After a troubled gestation with lots of hiccups and hurdles, the world (or at least many parts of it) just got to see the end result of some artful recovery work by a team of Swedish experts.  The first semi-final of the 2017 Eurovision Song Contest took place in Kiev, the capital of Ukraine last night.

For those who follow Eurovision religiously, and many do, along with the 200 million plus viewers who just happen to watch it on TV each year, this was a huge relief.  The protracted bidding process, where five Ukrainian cities fought for the rights to host, along with a sudden mass resignation by the local production team in February meant that Eurovision 2017 was on a do or die knife-edge.

With less than three months to go before the first semi, Ukraine was in dire straits.  With the gargantuan task of producing the most watched TV production in the world in such a shortened timeline, the only people physically capable of achieving this objective had to be not just believers but evangelists for Eurovision – enter Christer Bjorkman and his crack team of Swedish associates who for many years between them have produced the Swedish national heats – Melodifestivalen, two recent Eurovision finals in Malmo and Stockholm, and have produced other Eurovisions, such as the massively successful Moscow event in 2009.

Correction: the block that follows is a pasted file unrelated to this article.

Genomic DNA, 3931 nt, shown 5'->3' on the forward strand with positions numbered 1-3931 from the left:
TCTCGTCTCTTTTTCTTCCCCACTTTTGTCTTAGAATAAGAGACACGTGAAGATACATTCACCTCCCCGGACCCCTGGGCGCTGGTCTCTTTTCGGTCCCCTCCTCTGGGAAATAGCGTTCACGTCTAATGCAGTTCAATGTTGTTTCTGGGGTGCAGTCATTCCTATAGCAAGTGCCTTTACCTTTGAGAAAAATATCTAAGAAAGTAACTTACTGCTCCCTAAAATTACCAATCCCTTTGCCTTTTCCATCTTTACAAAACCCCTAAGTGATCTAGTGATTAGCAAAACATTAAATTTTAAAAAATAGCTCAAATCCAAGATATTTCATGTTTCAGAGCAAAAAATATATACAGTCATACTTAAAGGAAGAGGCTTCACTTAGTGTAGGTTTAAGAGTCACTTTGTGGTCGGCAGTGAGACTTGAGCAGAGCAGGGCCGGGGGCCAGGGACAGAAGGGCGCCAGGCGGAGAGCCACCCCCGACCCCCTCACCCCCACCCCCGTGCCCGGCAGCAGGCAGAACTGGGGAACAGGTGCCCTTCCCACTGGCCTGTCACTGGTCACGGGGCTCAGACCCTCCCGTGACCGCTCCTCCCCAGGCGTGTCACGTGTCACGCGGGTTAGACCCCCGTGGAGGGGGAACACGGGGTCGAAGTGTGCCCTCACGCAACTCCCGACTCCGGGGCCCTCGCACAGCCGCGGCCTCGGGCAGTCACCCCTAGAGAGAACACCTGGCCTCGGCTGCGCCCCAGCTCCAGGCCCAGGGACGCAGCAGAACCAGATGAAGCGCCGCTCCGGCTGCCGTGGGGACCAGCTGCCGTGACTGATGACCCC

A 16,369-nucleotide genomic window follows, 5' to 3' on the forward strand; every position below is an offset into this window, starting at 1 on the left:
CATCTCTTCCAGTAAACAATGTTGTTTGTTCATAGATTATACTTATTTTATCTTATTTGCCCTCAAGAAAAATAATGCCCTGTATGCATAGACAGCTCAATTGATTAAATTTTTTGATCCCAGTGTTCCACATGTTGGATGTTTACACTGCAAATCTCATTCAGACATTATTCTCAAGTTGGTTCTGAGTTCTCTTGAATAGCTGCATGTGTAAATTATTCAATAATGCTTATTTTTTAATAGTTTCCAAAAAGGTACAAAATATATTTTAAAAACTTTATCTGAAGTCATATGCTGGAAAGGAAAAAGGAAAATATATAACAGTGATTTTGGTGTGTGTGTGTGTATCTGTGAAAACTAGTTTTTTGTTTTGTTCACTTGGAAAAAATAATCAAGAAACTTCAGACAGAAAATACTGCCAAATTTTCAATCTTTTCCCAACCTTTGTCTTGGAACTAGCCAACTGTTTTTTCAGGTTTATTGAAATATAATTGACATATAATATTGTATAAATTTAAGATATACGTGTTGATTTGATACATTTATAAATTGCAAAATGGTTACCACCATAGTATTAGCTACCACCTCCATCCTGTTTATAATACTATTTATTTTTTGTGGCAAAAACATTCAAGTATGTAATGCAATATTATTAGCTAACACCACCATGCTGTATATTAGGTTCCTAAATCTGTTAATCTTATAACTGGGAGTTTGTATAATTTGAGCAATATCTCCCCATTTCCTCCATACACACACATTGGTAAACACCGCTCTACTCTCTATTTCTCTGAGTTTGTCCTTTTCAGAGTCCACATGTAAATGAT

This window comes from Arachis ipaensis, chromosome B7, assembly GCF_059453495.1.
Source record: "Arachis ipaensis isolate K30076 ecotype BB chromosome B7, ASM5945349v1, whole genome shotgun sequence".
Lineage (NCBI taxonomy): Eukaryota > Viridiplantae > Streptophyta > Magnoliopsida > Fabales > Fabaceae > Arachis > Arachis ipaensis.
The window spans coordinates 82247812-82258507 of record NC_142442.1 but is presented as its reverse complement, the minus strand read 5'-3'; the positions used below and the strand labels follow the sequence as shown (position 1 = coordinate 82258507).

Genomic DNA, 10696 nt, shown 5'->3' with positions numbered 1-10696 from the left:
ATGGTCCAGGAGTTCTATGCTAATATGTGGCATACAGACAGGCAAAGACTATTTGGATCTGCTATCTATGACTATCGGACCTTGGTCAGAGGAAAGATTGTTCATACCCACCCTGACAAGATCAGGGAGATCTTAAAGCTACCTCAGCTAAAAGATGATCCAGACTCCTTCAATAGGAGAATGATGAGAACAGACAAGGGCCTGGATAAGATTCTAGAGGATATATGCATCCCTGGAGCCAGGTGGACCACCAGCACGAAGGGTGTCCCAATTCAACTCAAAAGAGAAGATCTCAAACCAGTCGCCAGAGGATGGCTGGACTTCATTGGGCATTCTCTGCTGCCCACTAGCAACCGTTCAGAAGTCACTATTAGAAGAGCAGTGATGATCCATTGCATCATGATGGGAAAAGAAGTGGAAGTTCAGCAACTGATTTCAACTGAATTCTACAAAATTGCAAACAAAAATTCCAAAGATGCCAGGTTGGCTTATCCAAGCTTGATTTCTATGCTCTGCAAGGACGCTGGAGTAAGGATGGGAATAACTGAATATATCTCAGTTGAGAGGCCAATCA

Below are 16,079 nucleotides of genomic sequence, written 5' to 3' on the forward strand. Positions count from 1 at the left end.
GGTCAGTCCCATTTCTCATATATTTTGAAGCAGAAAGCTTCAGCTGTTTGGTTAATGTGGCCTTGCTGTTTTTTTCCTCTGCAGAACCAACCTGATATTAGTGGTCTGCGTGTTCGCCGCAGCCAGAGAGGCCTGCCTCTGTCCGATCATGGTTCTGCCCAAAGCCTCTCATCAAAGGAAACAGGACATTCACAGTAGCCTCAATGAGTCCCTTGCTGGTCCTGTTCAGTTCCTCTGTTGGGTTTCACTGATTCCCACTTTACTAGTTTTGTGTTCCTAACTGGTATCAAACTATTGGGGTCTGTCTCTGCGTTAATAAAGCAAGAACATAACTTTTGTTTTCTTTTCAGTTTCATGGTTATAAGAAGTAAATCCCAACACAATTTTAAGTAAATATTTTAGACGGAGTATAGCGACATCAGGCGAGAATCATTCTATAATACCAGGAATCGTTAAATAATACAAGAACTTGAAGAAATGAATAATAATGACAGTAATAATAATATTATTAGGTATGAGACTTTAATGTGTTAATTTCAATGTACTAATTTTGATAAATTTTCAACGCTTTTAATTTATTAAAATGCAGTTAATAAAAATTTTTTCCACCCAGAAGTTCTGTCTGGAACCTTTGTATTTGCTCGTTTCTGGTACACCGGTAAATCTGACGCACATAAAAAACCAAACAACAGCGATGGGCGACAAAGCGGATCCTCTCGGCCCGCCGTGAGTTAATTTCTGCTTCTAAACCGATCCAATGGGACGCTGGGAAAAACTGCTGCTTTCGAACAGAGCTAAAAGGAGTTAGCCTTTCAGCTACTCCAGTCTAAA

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Kiev also had the PR issue of still being in major dispute with Russia and the fact that Russia was banned from the contest this year on a technicality. Many regular fans who attend Eurovision this year opted to sit out this year’s event for fear of being caught up in possible violence or an international incident.  As I write this, the day after the first semi-final, everything is going remarkably well, but there is still time for a situation to arise.  We had heard that Russian nationalist thugs were going to arrange a demonstration this week, but nothing seems to have come of these threats.

The unveiling of the Eurovision stage last night at the first semi-final revealed a simple but stunning structure with a leviathan of a “chandelier” hanging over the stage – a robotic lighting contraption unlike anything seen before.  Eurovision is a highly sought after opportunity via which lighting and sound companies can demonstrate their new technology.  Most viewers of the TV show have no idea exactly what goes on during the preparation that makes this a huge annual spectacle.  From a simple theater production in 1956 to the 20,000 seat arena production today, this is not just one of the most complex entertainment productions, but also a major opportunity for boosting the host city as a destination for tourism.  Kiev is doing all it can to show the world how welcoming and stunningly beautiful the city is.  Sights, food, hotels, the friendliness of the people (and their mastery of English) all make this a vastly preferred destination compared to our visit to Eurovision in Moscow a few years ago.